At this time we are not accepting submissions. I admire your son (and you)
for taking on this project. It is commendable to say the least. I wish you
all the best!
You guessed it, our first rejection letter. Or e-mail in this case. Well, not really a rejection as such as we merely asked this American publisher if they were open for submissions, but still.
I have realised I am really running blind in trying to assist my son. Thirteen years old, writing a children's book for kids on the spectrum. He wants to help others, and is frustrated at the lack of positive books for the younger age group. He wants others to see the strengths in having Asperger Syndrome, like he does. He feels, whilst it is so very hard during the early years, that to believe in the light at the end of the tunnel, and to work with the good not just the difficult, makes it so much better in the long run. I guess he has only his own feelings of self-worth, confidence and happiness in who he is, AS included, to judge by. And he wants others to see this is not a disability, it is a matter of differing abilities. He wants to help. It is his dream to mentor and advocate for these kids coming along the same path a few years behind him.
But what we are looking for now I guess, is a mentor within the industry.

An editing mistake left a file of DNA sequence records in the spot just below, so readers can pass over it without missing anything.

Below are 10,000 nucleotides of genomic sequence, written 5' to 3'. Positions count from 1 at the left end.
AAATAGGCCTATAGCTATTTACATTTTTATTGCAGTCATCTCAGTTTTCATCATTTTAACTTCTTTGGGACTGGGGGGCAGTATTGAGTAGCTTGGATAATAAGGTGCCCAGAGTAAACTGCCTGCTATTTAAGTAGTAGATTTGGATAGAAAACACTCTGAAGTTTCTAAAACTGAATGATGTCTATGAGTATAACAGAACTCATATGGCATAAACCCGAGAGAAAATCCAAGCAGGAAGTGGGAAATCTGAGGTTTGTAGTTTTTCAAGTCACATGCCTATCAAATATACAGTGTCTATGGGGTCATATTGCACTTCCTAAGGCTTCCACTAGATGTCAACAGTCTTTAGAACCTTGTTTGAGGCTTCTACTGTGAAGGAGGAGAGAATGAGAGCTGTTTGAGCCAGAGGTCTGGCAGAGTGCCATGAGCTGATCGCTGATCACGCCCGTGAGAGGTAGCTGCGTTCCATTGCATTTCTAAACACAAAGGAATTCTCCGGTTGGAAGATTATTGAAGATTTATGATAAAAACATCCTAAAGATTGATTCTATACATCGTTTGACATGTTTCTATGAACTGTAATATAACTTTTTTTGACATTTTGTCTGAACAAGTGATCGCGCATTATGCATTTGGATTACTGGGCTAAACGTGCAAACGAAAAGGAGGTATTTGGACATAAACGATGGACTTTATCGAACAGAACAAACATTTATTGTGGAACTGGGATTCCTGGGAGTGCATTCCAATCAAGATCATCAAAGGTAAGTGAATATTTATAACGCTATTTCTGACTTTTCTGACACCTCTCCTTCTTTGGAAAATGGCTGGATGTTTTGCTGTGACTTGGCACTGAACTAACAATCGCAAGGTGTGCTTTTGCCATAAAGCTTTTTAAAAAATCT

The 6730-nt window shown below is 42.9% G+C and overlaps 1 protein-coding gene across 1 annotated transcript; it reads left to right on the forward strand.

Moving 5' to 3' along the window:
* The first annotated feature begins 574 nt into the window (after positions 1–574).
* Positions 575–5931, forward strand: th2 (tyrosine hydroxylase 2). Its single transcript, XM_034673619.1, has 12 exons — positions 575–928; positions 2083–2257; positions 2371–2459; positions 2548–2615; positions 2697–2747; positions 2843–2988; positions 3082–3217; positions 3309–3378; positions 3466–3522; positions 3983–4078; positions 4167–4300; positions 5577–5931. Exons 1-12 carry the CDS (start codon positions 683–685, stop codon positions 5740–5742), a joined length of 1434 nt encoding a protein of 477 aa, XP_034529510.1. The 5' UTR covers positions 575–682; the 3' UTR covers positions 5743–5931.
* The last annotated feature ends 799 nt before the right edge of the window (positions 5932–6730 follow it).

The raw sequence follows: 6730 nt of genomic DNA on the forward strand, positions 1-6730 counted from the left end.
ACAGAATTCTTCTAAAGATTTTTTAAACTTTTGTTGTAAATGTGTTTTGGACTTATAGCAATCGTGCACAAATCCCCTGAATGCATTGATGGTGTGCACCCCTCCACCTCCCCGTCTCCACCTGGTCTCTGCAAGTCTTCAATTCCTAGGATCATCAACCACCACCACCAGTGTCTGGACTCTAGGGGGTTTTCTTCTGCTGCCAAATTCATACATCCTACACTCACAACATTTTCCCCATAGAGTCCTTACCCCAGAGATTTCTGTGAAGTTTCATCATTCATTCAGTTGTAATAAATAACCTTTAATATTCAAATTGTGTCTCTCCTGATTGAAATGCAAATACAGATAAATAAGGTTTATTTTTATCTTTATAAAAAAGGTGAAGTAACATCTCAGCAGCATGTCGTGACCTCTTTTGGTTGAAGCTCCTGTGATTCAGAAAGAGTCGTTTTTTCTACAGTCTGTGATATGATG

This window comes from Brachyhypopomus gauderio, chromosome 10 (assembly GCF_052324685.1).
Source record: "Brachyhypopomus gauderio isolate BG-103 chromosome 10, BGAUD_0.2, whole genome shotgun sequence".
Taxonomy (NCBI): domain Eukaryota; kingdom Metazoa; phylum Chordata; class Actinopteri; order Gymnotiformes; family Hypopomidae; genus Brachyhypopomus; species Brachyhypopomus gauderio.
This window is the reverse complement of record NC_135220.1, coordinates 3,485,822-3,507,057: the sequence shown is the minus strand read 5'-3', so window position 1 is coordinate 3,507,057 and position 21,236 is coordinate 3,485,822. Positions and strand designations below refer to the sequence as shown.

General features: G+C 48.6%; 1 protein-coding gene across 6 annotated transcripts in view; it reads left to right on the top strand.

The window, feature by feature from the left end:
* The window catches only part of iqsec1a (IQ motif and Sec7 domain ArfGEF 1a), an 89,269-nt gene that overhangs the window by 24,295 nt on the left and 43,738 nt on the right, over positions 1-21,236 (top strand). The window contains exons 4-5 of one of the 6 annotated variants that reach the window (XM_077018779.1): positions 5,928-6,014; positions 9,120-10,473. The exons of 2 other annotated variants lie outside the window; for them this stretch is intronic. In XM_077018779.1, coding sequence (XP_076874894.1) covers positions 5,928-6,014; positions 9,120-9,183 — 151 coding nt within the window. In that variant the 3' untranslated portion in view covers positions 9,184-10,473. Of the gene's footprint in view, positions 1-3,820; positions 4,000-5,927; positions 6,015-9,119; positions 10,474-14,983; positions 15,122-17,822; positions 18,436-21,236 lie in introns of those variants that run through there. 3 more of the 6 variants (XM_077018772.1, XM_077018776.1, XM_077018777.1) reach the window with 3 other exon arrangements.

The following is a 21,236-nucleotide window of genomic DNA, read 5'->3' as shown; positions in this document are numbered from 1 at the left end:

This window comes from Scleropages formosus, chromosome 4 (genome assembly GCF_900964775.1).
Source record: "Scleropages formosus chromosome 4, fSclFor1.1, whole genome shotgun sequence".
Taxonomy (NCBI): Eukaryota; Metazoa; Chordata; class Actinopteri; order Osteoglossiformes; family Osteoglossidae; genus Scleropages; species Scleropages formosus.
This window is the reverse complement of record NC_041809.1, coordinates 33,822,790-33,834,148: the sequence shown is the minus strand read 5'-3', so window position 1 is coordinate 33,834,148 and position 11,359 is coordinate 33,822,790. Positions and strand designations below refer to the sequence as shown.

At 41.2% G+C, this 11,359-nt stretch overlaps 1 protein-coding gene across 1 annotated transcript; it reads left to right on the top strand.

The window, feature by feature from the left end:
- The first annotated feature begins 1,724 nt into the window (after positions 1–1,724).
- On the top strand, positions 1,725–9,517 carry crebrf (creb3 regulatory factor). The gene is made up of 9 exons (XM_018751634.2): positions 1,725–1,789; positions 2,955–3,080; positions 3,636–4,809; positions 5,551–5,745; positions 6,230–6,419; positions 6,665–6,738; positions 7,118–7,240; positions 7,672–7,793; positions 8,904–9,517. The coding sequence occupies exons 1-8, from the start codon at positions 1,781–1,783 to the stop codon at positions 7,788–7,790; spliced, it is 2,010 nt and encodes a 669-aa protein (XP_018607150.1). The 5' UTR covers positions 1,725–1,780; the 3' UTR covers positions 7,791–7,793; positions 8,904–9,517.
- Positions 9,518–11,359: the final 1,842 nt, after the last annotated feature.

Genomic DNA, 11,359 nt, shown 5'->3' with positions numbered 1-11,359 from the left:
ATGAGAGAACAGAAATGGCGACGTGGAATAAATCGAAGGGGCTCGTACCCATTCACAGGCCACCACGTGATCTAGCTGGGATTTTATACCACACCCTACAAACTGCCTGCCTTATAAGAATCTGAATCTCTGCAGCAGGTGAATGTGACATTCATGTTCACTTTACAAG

For questions such as:
*How many pages are neccessary in an illustrated book? We are around the 22-24 mark, but don't want to lose the whole concept by padding it out.
*Who owns the rights - is it jointly between illustrationist and writer, though the concept, character and even the description of the drawings are the writers?
*What contracts are necessary between all parties?
*I know a lot of publishers prefer to pick the illustrationist, but if we go with the one we know personally (who herself has never had a publishing deal) are we losing the battle before we even enter the war?
Boy 1 thinks she is perfect for several reasons. Firstly, because she has submitted a preliminary sketch of the main character which he really liked (bar a few changes), secondly she is very, very talented, thirdly (and I think this plays a big part for him) it is giving her an opportunity to take that leap into publishing and he believes in her talent (have I mentioned I call him Deepak? My own little guru of positiveness), fourthly, and this one is so Aspie, she lives in our community and he won't have to travel for meetings. Yes, I am chuckling at that one.
I am now trying to wade my way through The Style Manual and The Design Manual, two tombs which are supposedly the Bibles of publishing. But I am finding there is not a lot on this type of children's book.
So, if any of you know of anyone willing to give us 30 minutes, maybe even less, to point us in the right direction... Well, you'd have the gratitude of A Madmother and her oldest son, and whilst mine is not worth much, his ranks pretty high in the karma stakes!